CHICAGO - If the Chicago Board of Trade and the Chicago Mercantile Exchange decide to merge, institutional investors could gain in lower trading costs.
But how much could be gained by money managers and pension funds is not clear, largely because it is the exchanges themselves and futures dealers, called futures commission merchants, that would gain the most directly.
Institutional investors stand to gain only the amount of savings passed on to them following any consolidation among the two.
In addition, past attempts at cooperation between the two have failed. Nonetheless, the two exchanges formed a committee in late January to look at possible common initiatives, including a possible merger, following a CBOT internal study that indicates a merger would save millions.
CBOT offerings include U.S. Treasury bond futures and options contracts, while the CME's offerings include futures on the Standard & Poor's 500 Index, Eurodollar deposits and various currencies.
Both exchanges experienced a significant drop in volume last year, as did the futures industry as a whole.
Industry participants see some advantages to a merger.
William Miller, chairman of the End Users of Derivatives Association, and director-asset mix management for General Motors Investment Management Corp., New York, said institutions may see some indirect benefits passed on from lower overhead.
But, institutions also would have much to gain if a merger resulted in end users gaining more say in how the exchanges are run.
He said end users, such as money managers and pension funds, have one of the largest stakes in the exchanges, coming in the form of margin. (Margin is the amount of cash or U.S. Treasury bills posted to cover any losses on futures transactions).
Mr. Miller said derivatives are an integral part of risk management, and "it's important to the end user that the two exchanges remain viable." He said he has "a very positive view of the exchanges," and it's important their integrity be maintained.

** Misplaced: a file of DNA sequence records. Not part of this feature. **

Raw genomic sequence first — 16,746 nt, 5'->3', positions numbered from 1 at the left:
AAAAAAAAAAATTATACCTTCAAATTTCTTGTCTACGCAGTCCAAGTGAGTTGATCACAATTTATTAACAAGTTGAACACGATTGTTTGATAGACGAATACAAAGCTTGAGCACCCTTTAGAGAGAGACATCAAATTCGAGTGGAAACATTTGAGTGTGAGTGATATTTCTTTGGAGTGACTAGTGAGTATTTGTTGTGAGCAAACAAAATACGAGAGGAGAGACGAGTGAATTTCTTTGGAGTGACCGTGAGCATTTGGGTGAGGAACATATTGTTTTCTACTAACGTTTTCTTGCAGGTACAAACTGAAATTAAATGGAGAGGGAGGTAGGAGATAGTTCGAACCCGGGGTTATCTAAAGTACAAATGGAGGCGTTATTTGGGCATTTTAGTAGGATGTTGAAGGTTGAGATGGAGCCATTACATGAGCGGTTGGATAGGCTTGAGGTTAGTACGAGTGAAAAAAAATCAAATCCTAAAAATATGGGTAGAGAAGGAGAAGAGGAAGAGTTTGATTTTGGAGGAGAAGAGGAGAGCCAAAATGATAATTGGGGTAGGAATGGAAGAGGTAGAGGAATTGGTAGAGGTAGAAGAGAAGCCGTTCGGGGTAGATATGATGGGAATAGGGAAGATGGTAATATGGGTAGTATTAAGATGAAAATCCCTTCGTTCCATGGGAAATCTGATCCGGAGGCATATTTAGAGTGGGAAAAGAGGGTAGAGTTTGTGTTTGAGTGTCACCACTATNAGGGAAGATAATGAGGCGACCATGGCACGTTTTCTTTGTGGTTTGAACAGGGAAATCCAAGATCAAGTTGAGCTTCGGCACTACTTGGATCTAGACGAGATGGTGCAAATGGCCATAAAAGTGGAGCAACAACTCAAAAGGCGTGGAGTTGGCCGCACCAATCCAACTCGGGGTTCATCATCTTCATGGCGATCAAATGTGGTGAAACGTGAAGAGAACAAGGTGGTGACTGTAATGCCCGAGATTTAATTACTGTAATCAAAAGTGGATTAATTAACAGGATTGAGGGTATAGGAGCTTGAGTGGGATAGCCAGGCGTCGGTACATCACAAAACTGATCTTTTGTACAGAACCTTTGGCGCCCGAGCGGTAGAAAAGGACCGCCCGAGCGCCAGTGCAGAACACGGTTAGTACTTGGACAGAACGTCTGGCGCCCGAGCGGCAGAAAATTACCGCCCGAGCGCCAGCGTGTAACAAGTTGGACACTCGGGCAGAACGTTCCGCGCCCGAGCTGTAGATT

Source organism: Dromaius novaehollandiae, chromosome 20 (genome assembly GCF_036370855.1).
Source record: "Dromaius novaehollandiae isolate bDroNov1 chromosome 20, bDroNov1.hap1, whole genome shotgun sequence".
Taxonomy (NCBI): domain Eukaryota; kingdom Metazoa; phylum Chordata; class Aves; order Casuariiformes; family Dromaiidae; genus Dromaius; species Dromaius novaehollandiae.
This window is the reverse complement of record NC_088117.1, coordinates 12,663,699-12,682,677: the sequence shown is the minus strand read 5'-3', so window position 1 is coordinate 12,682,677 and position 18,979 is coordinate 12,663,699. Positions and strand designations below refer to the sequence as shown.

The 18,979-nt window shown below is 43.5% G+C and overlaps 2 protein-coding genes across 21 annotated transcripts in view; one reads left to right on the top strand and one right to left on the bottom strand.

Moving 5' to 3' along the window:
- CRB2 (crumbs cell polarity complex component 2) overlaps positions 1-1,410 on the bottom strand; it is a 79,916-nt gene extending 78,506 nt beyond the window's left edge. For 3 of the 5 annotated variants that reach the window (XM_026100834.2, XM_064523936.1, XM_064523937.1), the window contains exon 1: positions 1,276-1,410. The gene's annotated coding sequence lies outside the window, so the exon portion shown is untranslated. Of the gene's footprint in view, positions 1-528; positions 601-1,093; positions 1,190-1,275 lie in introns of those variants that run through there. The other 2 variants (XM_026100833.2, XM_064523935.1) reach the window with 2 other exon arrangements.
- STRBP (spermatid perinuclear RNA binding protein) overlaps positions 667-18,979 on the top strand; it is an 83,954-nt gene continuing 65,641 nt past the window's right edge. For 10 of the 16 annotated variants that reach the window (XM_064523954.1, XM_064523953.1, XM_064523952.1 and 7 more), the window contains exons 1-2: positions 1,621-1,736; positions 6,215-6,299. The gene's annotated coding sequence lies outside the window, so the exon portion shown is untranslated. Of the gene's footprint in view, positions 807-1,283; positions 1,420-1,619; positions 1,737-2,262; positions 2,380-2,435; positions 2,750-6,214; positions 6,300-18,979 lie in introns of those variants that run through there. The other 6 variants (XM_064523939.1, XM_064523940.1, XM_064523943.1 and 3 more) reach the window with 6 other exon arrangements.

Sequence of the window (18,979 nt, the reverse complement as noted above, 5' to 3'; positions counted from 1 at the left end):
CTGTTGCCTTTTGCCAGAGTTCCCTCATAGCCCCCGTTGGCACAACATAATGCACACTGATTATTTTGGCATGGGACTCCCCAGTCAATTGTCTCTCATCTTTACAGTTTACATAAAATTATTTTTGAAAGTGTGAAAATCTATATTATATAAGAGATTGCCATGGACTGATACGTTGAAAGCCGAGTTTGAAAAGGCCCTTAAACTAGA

He said a counter to the positives of a merger, though, would be a possible loss of competition.
But Todd E. Petzel, an executive vice president for the CME, said the two exchanges are competing with exchanges in the rest of the world, as well as each other. (Mr. Petzel is leaving the CME to become chief investment officer for The Common Fund, Westport, Conn.)
He said exchanges in London, Paris and the rest of the world wouldn't allow a merged entity to become complacent.
Some investors that use futures or options aren't necessarily longing for a change.
"We're pretty neutral on the whole thing," said Ross Waller, director of trading for The Bridgewater Group, a money manager in Wilton, Conn. Mr. Waller said the effects of a merger will be buffered by the fact that he deals with a futures commission merchant, and costs are negotiated at that level.
Mr. Waller said there are a few relatively minor things the CME does that he'd like the CBOT to adopt, but that could happen without a merger.
Stephen Manus, president of ANB Investment Management, Chicago, said he doesn't see any negatives coming from a merger, and it's too early to say if there would be any benefits.
Others do see some clear benefits. Virginia France, assistant professor in the finance department at the University of Illinois, Urbana, who has researched futures exchanges, said "it makes a lot of sense" for the CBOT and the CME to at least merge their clearing functions. Costs could be lowered and trading would be easier, she said. The exact size of the economies of scale to be gained isn't clear, though, she said.
She noted previous attempts at cooperation between the two exchanges have failed, notably GLOBEX, an after-hours electronic trading system. The Board of Trade dropped out of the GLOBEX partnership in 1994.
Alexander Lamb, general manager in the Chicago office of FIMAT Futures USA Inc., a futures commission merchant, said a merger "can only be good for the end user. It can only serve to reduce costs."
Historically, the Chicago exchanges have been driven by the needs of their members more than its customers, he said. For example, he said the United States is one of the few places where members pay higher fees than non-members. Cutting costs through a merger would lead to reduced costs for the exchanges' customers, he said.
Currently, it's more expensive to do futures business in Chicago than it is at the London International Financial Futures and Options Exchange or the Marche a Terme International de France in Paris, he said.
Referring to a merger of two huge exchanges, with different cultures and history, Mr. Lamb said: "I think it can be done. We want to keep the exchanges here alive and well."